How to Grow Mexican Fleabane

A Pretty Little Daisy-Like Flower that Has a Long Bloom Period

Mexican fleabane (Erigeron karvinskianus)

Jacky Parker Photography / Getty Images

Fleabane is a name that is used for a variety of different plants. The most common genus it's associated with is Erigeron, which is part of the Aster or Daisy family.

There are over 200 different Erigeron species, and several of them have fleabane as part of their common name. Perhaps the most widely available and well known of these species is Erigeron karvinskianus—also known as Mexican fleabane.

This is a pretty little perennial flower that closely resembles a traditional Daisy. Part of Mexican fleabanes' appeal is that they are easy to grow, versatile, and the abundant little flowers appear through the spring, summer, and even into the fall.

When the flowers first bloom, they're white in color. They gradually turn to soft shades of pink and then purple. They're also a favorite with the pollinators, like bees and butterflies.

Growing close to the ground, Mexican fleabane is known for forming in mounds that can cascade over edges. This makes it a popular choice for adding to containers, hanging baskets, window boxes, and raised beds. It'll even grow between the cracks in pavers and walls, so this makes it well suited to wildflower or cottage garden settings.

As the name suggests, this drought-tolerant plant is native to Mexico and is well suited to being grown in hot and dry climates. This means it also works well in Mediterranean-style or rock gardens.

Many gardeners use it as a delicate ground cover because of its ease of spread. With its rhizomatous roots and self-seeding capabilities, though, it can take over spaces if you aren't careful.

Botanical Name Erigeron karvinskianus
Common Name Mexican fleabane, Mexican daisy, seaside daisy
Plant Type Perennial, herbaceous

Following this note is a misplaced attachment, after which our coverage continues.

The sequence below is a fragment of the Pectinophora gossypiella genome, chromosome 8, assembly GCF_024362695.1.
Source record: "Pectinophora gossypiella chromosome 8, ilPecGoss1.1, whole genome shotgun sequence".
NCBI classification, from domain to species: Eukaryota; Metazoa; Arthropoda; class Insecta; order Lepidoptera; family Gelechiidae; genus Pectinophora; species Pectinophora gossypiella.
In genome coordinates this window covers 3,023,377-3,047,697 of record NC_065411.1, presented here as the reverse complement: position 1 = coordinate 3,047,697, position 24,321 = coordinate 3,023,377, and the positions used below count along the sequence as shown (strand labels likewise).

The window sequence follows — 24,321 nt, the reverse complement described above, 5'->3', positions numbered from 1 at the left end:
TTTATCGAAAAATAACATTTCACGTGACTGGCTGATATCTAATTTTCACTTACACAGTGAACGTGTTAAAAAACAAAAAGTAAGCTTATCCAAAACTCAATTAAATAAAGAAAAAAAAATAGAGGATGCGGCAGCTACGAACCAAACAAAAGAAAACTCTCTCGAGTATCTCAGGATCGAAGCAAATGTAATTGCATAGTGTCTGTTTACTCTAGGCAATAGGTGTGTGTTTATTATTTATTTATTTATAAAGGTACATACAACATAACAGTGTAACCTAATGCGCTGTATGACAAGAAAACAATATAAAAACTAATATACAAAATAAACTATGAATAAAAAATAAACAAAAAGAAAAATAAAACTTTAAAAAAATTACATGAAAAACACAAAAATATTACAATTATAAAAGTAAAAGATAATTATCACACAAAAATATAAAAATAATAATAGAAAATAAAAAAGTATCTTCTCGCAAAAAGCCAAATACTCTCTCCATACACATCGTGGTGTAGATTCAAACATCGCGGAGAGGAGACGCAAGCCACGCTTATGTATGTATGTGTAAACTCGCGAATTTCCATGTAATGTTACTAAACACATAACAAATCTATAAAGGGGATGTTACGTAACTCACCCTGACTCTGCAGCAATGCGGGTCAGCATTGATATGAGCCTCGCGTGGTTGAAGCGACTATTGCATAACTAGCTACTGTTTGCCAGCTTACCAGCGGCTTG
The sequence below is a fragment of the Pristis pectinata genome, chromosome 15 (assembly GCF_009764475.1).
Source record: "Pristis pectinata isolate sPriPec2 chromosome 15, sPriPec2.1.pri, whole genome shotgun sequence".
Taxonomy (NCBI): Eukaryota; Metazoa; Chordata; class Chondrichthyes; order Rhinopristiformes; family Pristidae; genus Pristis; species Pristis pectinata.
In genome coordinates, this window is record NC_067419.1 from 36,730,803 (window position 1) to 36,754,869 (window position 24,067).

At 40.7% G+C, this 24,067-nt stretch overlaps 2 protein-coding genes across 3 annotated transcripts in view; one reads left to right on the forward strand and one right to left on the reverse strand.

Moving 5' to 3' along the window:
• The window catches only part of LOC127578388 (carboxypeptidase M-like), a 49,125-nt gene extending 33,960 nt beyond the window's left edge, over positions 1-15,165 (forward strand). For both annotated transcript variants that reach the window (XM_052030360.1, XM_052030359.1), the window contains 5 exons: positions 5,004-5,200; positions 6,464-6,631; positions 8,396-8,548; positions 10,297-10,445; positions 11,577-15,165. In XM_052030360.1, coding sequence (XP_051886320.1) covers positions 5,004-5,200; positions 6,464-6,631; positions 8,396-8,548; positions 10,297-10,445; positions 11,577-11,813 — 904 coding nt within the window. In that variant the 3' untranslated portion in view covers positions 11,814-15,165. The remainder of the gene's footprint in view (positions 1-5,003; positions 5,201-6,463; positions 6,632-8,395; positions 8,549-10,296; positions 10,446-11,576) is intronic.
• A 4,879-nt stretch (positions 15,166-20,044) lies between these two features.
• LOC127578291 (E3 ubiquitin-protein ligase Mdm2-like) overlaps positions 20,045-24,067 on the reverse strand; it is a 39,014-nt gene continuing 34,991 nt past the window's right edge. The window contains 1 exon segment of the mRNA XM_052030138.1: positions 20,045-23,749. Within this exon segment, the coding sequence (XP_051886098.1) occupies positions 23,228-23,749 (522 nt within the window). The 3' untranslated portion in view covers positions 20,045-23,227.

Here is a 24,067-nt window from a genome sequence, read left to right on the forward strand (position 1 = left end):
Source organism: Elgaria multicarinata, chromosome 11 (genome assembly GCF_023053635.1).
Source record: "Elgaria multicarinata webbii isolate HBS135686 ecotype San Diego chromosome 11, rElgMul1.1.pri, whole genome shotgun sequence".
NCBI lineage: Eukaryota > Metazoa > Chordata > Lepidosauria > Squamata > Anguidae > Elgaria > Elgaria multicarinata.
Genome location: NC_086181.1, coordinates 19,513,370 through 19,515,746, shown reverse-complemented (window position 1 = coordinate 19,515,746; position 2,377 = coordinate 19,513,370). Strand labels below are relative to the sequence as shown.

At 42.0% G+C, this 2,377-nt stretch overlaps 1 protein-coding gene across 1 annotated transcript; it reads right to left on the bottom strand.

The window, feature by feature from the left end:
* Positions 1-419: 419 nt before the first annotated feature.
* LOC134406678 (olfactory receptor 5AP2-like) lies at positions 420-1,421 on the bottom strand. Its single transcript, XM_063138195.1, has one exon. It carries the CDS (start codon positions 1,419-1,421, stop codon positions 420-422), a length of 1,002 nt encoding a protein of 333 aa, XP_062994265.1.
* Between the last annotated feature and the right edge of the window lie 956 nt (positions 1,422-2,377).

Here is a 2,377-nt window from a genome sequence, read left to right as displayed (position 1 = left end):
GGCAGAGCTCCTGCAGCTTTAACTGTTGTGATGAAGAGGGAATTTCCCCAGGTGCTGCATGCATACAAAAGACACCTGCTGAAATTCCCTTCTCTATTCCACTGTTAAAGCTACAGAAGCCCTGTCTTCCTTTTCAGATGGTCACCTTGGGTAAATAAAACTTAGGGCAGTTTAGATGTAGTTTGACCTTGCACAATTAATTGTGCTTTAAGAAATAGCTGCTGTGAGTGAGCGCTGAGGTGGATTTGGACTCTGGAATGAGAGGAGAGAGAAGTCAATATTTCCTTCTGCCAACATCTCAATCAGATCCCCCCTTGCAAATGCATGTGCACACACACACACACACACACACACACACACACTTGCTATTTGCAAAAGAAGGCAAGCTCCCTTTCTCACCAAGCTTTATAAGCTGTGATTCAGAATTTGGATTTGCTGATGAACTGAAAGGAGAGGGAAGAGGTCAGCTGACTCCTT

Mature Size Up to 2 ft. tall
Sun Exposure Full sun, partial shade
Soil Type Well-drained
Soil pH Acid, neutral, alkaline
Bloom Time Spring, summer, fall
Flower Color White to pink and purple
Hardiness Zones 5 - 9, USA
Native Area Mexico
Toxicity Non-toxic

Plant Care

Once established, Mexican fleabane is a hardy plant that is known for being drought tolerant and long-lived.

It appreciates plenty of sun and well-drained and fertile soil, and, in these ideal conditions, it can spread prolifically.

Light

Although Mexican fleabane prefers a sunny position, it can still grow in partial shade—it just might not flower as abundantly.

Soil

The best results for Mexican fleabane are seen when it's planted in fertile and well-drained soil. However, it's pretty robust, and this is why it can still do well growing in rock gardens and paving cracks.

Water

Once established Mexican fleabane is known for being drought-tolerant. While it's establishing, it does best when watered regularly. This is especially important during hot summers when care should be taken to ensure the soil isn't left dry for prolonged periods.

Temperature and Humidity

Unsurprisingly, Mexican fleabane does well in warmer climates. It isn't a fan of excessively cold or damp winters, but it can still survive in USDA zone five. In these temperatures, Mexican fleabane benefits from dry mulching during the winter, and a sunny summer season and well-drained conditions are vital.

Fertilizer

Monthly applications of liquid fertilizer during the spring and summer growing season will help to boost Mexican fleabane flowering potential.

Pruning

Deadheading spent flowers can promote a prolonged blooming period. By cutting it back heavily in the fall, this can help to keep the new growth compact and not overly leggy.

Propagating Mexican Fleabane

This plant grows very easily from seeds, but it's also possible to divide clumps in the spring and replant the sections.

How to Grow Mexican Fleabane From Seed

Best results are seen from Mexican fleabane seeds germinated indoors. Thinly sow the seeds close to the surface of a moist medium and position them on a warm windowsill. They need plenty of light and consistent moisture for success.

Germination usually takes around two to four weeks, and they should be hardened off before planting in their outdoor position.

The seeds can be sown out directly in late spring to summer if the temperatures are warm enough. They may even germinate when scattered across paving cracks or added to clay in the holes in walls. They can then be thinned out as necessary after germination.

Common Pests/Disease

One of the advantages of Mexican fleabane is that it's virtually disease and pest-free.